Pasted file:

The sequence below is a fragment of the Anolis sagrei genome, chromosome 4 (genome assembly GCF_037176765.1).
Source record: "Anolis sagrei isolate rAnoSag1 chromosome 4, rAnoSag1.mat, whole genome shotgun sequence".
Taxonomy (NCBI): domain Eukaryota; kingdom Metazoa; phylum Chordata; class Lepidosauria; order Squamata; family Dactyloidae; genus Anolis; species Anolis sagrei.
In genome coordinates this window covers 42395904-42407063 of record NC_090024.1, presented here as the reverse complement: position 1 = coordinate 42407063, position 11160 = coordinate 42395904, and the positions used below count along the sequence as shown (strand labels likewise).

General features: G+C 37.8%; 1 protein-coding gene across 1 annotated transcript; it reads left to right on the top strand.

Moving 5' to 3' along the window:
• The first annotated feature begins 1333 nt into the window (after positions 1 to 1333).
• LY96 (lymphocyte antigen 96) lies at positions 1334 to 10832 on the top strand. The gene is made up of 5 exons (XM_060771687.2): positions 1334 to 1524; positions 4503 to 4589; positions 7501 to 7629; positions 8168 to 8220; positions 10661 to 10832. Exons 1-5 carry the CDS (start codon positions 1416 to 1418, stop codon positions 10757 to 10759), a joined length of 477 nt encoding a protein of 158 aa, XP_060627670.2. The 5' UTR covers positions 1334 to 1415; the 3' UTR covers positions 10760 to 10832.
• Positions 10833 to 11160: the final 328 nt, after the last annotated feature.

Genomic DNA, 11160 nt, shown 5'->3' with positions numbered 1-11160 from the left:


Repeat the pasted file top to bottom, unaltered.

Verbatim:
The sequence below is a fragment of the Anolis sagrei genome, chromosome 4 (genome assembly GCF_037176765.1).
Source record: "Anolis sagrei isolate rAnoSag1 chromosome 4, rAnoSag1.mat, whole genome shotgun sequence".
Taxonomy (NCBI): domain Eukaryota; kingdom Metazoa; phylum Chordata; class Lepidosauria; order Squamata; family Dactyloidae; genus Anolis; species Anolis sagrei.
In genome coordinates this window covers 42395904-42407063 of record NC_090024.1, presented here as the reverse complement: position 1 = coordinate 42407063, position 11160 = coordinate 42395904, and the positions used below count along the sequence as shown (strand labels likewise).

General features: G+C 37.8%; 1 protein-coding gene across 1 annotated transcript; it reads left to right on the top strand.

Moving 5' to 3' along the window:
• The first annotated feature begins 1333 nt into the window (after positions 1 to 1333).
• LY96 (lymphocyte antigen 96) lies at positions 1334 to 10832 on the top strand. The gene is made up of 5 exons (XM_060771687.2): positions 1334 to 1524; positions 4503 to 4589; positions 7501 to 7629; positions 8168 to 8220; positions 10661 to 10832. Exons 1-5 carry the CDS (start codon positions 1416 to 1418, stop codon positions 10757 to 10759), a joined length of 477 nt encoding a protein of 158 aa, XP_060627670.2. The 5' UTR covers positions 1334 to 1415; the 3' UTR covers positions 10760 to 10832.
• Positions 10833 to 11160: the final 328 nt, after the last annotated feature.

Genomic DNA, 11160 nt, shown 5'->3' with positions numbered 1-11160 from the left: